Debra Armsfield:

We’re spending a great deal of time on creating teacher capacity, because there are great differences in what we’re asking teachers to do now.

We anticipate that there will be a period in which we won’t be able to meet [the standards] necessarily, right out of the gate, but I think if you get the ultimate goal, which is college and career readiness, when we look ahead at what this might look like 5, 6,7 years down the road, it will be worth it in the end and I think that’s the general consensus from folks.

How big a change is the Common Core?

It’s a complete overhaul.  The way we’re doing business is very different.  There are others things in our State that are linked…We are looking at teachers setting student learning objectives…the way we’re looking at assessments and shifting into standards-based assessments…so there’s an awful lot that’s inherent in some of these shifts.

For a 3rd grade student, one of the things that you’re going to note would be a greater focus on math fluency and “habits of mind” and just thinking about mathematics…You’re going to see a greater emphasis on critical thinking and problem solving…You’ll see fewer concepts but taught as greater depth and higher levels of understanding…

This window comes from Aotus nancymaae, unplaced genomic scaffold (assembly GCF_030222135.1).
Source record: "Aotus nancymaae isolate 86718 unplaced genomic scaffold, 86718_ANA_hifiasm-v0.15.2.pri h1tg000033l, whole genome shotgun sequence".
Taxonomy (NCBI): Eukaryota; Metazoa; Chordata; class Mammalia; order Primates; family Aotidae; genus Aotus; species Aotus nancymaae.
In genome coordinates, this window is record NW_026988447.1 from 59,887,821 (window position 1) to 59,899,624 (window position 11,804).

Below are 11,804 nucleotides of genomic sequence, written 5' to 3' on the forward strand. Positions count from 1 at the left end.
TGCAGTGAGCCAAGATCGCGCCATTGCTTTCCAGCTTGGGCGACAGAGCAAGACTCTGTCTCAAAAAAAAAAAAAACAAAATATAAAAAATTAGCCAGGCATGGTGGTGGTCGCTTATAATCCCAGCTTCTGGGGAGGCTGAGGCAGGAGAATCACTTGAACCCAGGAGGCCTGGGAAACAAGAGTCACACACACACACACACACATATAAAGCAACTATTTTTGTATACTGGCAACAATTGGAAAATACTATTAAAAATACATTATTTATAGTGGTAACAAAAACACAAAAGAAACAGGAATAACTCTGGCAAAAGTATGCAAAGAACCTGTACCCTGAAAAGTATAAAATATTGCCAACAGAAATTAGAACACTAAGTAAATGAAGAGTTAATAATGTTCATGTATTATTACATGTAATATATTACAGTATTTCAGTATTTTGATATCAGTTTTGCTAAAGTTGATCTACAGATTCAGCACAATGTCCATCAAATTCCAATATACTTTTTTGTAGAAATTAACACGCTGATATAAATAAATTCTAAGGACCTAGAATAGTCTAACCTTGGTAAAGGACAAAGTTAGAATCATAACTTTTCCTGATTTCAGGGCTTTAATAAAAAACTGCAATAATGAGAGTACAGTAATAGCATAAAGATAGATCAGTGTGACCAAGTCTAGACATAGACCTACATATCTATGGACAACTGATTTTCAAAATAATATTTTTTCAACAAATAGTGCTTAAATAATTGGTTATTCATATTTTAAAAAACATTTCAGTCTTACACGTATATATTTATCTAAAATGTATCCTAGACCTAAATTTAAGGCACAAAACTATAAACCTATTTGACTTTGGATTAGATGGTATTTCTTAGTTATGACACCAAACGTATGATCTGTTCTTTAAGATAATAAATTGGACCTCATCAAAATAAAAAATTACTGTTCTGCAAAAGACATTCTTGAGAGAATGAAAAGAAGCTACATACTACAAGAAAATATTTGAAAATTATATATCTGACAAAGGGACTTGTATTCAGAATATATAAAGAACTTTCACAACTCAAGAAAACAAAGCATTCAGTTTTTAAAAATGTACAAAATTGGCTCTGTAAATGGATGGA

You’re not going to leave anything by the wayside but you’re going shift the point at which things are introduced…the “progression of learning”…when is it most appropriate for certain concepts to be introduced…If we know that we want students entering algebra, what are the skills that students need to acquire?  And then [the standards] have just shifted where those skills are acquired.

What do you mean by “habits of mind?”

When we refer to habits of mind, we’re talking about how students think and problem solve.  We’re talking about a variety of things – how they communicate their thinking…understanding as a human being what your process is, as opposed to that rote learning and memorization.

How far along are you in teaching the Common Core?

Amy Parsons (5th grade teacher):

Our kids at the 5th grade level are feeling very comfortable with the language of the Common Core.  Our district has been working toward full implementation this year….The teachers have had a lot of professional development and experience in using them.

I really am enjoying the Common Core in the fact that I can integrate especially the language arts piece of it across my content areas…I have the benefit of being able to look at a lot of that nonfiction during my social studies time…and I think it lends itself really nicely to integration with science and social studies.

What about “teaching to the test?”

Nicole Heimarck:

Schools do not base their decisions on one test…

“Teaching to the test” is oftentimes an overused term.  The tests are developed from the standards.  The standards came first and the standards are based on a large amount of research and from best practices.  So the test goes directly back to the standards so if we’re developing curriculum…that is aligned to the standards, then you are teaching to the standards.  It’s not a matter of teaching to the test.

The standards are based on research and then the test evolved in a systematic process from there.

1 Comment

  1. Scott Marion says:

    Yes, in typical Laura Knoy fashion, this was a really informative show. I interact with lots of curriculum/assessment directors in the state and Nicole Heimarck is among the most knowledgeable and committed to doing a great job!